For example, if the motor were running for a certain amount of time, this might result in an encoder count of 360. Later, the motor might run for the same amount of time under the same voltage and current conditions, but an encoder count of 350 may result. Thus the system would have encountered increased torque as reflected by the reduced encoder count. A lookup table or calculated value of torque vs encoder count and input power parameters can thereby be developed and used to measure motor torque.
In summary, preferred embodiments disclose a method and apparatus for automatically detecting an occlusion or drive system failure in a medication infusion pump system. The electrical current to an infusion pump is measured and compared against a baseline average current. If the current exceeds a threshold amount, an alarm is triggered. Alternatively, pump motor encoder pulses are measured during a pump cycle. If the number of pulses do not correspond to a normal range, an alarm is triggered. Alternatively, a system torque value is determined from the measurement of pump motor encoder pulses during a pump cycle. If the system torque value exceeds a maximum threshold value, an alarm is triggered. After any alarm is triggered, the pump motor is driven in reverse for an incremental distance in order to relieve the fluid pressure in the system.
In another aspect of the present invention, the above discussed drive system allows for improved pressure sensing, occlusion detection, and other error detection systems. Relevant text from U.S. application Ser. No. 09/819,208 filed on Mar. 27, 2001, now issued as U.S. Pat. No. 6,485,465, which was incorporated by reference, describes the pressure sensing system and occlusion detection system as follows:
In preferred embodiments, a programmable controller regulates power from a power supply to a motor. The motor actuates a drive train to displace a slide coupled with a stopper inside a fluid filled reservoir. The slide forces the fluid from the reservoir, along a fluid path (including tubing and an infusion set), and into the user's body. In preferred embodiments, the pressure sensing system is used to detect occlusions in the fluid path that slow, prevent, or otherwise degrade fluid delivery from the reservoir to the user's body. In alternative embodiments, the pressure sensing system is used to detect when: the reservoir is empty, the slide is properly seated with the stopper, a fluid dose has been delivered, the infusion pump is subjected to shock or vibration, the infusion device requires maintenance, or the like. In further alternative embodiments, the reservoir may be a syringe, a vial, a cartridge, a bag, or the like.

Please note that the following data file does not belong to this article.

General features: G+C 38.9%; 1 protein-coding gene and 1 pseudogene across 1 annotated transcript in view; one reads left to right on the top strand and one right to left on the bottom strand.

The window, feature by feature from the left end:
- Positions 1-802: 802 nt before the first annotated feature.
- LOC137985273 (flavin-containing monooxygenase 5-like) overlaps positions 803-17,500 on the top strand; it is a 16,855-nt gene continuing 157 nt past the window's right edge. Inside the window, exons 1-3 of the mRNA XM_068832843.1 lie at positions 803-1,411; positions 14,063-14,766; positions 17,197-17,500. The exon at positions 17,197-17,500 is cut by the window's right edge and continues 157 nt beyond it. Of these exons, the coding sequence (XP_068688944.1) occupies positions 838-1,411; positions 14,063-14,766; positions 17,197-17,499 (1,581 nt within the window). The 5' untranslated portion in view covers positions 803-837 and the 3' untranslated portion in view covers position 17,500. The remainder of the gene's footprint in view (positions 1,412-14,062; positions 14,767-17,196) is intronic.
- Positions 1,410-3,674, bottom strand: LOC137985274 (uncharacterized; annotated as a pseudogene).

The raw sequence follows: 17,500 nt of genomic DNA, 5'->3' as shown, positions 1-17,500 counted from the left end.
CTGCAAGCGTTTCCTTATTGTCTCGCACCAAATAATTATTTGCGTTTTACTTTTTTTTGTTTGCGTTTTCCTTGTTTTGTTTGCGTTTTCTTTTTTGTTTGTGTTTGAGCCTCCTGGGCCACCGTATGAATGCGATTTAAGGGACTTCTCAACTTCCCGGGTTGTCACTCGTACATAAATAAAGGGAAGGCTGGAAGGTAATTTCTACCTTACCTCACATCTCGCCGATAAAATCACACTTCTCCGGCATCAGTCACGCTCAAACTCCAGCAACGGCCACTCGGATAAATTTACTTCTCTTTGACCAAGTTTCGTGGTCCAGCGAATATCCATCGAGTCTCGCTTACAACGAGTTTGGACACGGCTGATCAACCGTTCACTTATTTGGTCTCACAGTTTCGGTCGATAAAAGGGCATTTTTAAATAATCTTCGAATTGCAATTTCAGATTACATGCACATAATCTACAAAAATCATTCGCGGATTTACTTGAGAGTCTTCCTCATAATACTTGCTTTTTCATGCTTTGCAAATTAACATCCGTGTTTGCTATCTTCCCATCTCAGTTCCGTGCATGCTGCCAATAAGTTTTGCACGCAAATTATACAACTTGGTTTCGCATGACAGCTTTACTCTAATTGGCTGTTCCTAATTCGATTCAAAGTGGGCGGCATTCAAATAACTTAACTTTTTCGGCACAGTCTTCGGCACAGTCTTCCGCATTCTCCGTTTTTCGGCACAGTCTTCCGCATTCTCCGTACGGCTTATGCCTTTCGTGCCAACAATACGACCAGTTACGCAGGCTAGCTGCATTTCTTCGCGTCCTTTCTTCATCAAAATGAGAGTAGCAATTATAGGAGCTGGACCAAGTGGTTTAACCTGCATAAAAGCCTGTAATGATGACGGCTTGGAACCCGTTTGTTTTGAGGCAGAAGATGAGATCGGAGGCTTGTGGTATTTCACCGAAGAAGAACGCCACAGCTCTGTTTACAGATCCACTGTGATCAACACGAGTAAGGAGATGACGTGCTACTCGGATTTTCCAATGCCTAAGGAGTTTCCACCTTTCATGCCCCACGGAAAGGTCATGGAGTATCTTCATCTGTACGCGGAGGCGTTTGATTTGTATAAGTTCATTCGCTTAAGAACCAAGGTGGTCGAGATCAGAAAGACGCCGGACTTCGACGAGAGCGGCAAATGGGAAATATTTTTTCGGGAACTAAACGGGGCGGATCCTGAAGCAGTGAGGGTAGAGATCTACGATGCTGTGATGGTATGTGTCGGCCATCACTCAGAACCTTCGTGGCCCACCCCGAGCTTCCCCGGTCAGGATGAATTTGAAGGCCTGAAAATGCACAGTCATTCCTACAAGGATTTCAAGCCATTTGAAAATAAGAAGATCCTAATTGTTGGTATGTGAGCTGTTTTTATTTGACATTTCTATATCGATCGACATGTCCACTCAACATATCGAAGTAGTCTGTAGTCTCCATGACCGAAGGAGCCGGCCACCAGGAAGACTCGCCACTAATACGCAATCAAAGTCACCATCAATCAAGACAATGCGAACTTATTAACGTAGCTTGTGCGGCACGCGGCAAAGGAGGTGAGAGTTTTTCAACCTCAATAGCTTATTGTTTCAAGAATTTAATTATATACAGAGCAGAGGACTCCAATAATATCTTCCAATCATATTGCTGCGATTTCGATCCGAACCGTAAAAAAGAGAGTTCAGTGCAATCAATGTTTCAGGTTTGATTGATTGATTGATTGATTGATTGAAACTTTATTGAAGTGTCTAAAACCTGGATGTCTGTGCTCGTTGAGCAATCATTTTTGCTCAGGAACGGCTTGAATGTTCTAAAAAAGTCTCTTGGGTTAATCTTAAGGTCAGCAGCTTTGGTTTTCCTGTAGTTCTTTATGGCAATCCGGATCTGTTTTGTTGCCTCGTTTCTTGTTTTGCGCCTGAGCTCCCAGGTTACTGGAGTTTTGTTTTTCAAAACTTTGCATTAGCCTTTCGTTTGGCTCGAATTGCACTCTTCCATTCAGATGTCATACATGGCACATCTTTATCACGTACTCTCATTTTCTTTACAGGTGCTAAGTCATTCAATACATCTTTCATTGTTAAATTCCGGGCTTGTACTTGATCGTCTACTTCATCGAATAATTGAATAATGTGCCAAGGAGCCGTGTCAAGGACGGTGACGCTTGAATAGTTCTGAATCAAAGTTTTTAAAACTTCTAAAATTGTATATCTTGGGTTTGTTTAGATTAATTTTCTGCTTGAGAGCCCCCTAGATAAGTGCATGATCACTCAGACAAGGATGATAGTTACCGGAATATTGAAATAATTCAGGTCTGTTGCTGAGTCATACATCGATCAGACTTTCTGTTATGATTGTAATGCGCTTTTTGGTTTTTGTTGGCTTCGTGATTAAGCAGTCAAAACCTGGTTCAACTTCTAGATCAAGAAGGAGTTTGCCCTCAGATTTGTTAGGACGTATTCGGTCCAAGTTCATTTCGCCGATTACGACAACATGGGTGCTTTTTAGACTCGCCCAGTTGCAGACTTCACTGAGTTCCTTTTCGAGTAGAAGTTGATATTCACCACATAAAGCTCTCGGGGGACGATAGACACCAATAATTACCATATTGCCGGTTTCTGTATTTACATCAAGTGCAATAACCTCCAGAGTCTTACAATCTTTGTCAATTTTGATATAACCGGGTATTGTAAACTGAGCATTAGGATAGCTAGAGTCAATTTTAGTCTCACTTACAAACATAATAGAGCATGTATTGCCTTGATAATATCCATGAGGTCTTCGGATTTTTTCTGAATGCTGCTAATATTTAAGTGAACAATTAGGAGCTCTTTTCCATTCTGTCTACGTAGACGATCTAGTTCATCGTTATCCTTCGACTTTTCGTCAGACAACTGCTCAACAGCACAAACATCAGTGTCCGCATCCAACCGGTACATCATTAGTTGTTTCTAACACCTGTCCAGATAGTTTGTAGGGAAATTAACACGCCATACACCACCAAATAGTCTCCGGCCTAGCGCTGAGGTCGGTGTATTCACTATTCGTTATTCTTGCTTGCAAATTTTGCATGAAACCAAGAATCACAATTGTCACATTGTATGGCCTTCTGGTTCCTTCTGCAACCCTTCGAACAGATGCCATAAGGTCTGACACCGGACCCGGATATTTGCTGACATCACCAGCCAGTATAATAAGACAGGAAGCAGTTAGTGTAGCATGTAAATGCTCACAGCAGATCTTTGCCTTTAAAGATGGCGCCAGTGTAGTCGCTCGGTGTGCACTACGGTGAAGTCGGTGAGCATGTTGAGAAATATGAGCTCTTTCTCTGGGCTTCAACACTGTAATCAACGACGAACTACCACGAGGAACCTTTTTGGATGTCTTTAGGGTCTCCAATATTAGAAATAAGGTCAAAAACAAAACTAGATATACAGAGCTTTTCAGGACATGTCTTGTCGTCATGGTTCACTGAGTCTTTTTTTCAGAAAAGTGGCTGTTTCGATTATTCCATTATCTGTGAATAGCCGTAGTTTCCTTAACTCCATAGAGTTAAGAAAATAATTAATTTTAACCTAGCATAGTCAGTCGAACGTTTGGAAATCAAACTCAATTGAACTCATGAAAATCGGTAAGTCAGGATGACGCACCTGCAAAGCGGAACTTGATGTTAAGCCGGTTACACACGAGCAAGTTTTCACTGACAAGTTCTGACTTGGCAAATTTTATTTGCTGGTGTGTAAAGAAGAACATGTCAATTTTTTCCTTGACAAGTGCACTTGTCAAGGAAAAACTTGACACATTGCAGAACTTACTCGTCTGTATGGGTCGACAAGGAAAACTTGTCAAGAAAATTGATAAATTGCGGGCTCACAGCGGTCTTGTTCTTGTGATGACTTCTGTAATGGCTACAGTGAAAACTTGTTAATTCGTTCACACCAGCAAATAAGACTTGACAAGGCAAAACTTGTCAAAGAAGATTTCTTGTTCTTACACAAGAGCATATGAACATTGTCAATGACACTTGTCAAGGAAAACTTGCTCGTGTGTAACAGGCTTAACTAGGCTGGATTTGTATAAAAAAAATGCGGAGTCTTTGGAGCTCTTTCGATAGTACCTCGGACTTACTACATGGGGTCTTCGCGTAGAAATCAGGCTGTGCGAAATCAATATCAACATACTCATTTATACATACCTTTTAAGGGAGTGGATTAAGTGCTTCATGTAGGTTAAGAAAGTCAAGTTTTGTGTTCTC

In general, when an occlusion develops within the fluid path, the fluid pressure increases due to force applied on the fluid by the motor and drive train. As power is provided to urge the slide further into the reservoir, the fluid pressure in the reservoir grows. In fact, the load on the entire drive train increases as force is transferred from the motor to the slide, and the slide is constrained from movement by the stopper pressing against the fluid. An appropriately positioned sensor can measure variations in the force applied to one or more of the components within the drive train. The sensor provides at least three output levels so measurements can be used to detect an occlusion and warn the user.